As we mentioned in the Summary section, the creator of the TaskExecutor.batchExec() invocation payload needs to keep a precise record of each call’s calldata and returndata in order to ensure that the created localStack will be correct. To ensure that a call’s returndata is what was expected its length has to be the same with a value written to the config value. Assuming proper ABI encoding of the returndata, this check is enough to ensure proper returndata format for calls that return up to 1 dynamic array.

However, for calls that return 2 or more dynamic arrays, the total returndata size can be the same but the lengths of the returned arrays can be different. In this case the computations producing the config values can be wrong, leading to data corruption.



Proliferous use of weak blacklists


Proliferous use of weak blacklists

Furucombo Gelato makes use of a number of blacklists including:

  • Who can create a new task
  • What task can be created

It is however trivial for any user to get around this blacklisting style. For instance, in the case of a task, one can simply add some additional calldata which does not affect the semantics of the task. Therefore, if there is a reason to blacklist users or tasks, a stronger mechanism needs to be designed.


delegateCallOnly methods not properly guarded in Actions


delegateCallOnly methods not properly guarded in Actions

In TaskExecutor the delegateCallOnly() modifier is defined to ensure that the batchExec() method is only called via delegate call, as intended by the deployers.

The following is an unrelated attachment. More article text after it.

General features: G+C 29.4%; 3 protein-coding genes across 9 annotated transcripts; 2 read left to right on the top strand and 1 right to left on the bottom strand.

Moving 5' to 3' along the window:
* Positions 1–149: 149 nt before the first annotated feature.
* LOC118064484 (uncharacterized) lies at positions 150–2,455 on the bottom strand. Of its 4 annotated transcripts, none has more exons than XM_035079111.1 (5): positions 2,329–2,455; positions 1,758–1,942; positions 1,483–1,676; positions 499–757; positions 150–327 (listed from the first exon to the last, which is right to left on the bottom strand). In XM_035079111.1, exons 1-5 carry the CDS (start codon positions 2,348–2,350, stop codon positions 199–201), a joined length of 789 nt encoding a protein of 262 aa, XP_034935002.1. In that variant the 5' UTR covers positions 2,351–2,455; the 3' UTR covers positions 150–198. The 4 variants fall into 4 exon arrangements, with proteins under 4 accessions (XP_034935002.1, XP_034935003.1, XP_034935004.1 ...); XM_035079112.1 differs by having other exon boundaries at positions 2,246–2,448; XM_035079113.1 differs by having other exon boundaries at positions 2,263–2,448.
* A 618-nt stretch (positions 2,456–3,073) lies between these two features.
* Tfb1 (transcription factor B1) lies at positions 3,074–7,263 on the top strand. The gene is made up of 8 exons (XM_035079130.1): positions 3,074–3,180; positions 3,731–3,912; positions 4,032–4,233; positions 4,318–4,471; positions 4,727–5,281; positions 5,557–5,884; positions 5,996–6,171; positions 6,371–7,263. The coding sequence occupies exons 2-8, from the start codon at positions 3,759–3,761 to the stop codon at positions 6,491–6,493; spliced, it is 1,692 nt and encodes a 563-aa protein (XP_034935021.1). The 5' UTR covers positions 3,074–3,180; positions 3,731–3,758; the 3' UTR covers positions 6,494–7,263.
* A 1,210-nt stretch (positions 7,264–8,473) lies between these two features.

This can be reused by the other Actions as well, to make sure that they are not misused.


This section details issues that are not thought to directly affect the functionality of the project, but we recommend addressing them.


Floating pragma


Floating pragma

The floating pragma “pragma solidity ^0.6.0;” is used in most contracts, allowing them to be compiled with the 0.6.0 - 0.6.12 versions of the Solidity compiler. Although the differences between these versions are small, floating pragmas should be avoided and the pragma should be fixed to the version that will be used for the contracts’ deployment.


Compiler known issues


Compiler known issues

The contracts were compiled with the Solidity compiler 0.6.12 which, at the time of writing, has multiple issues related to memory arrays. Since furrucombo-smart-wallet makes heavy use of memory arrays, and sending and receiving these to third party contracts, it is worth considering switching to a newer version of the Solidity compiler.


The audited contracts have been analyzed using automated techniques and extensive human inspection in accordance with state-of-the-art practices as of the date of this report. The audit makes no statements or warranties on the security of the code. On its own, it cannot be considered a sufficient assessment of the correctness of the contract. While we have conducted an analysis to the best of our ability, it is our recommendation for high-value contracts to commission several independent audits, a public bug bounty program, as well as continuous security auditing and monitoring through Dedaub Security Suite.


Dedaub offers significant security expertise combined with cutting-edge program analysis technology to secure some of the most prominent protocols in DeFi. The founders, as well as many of Dedaub's auditors, have a strong academic research background together with a real-world hacker mentality to secure code. Protocol blockchain developers hire us for our foundational analysis tools and deep expertise in program analysis, reverse engineering, DeFi exploits, cryptography and financial mathematics.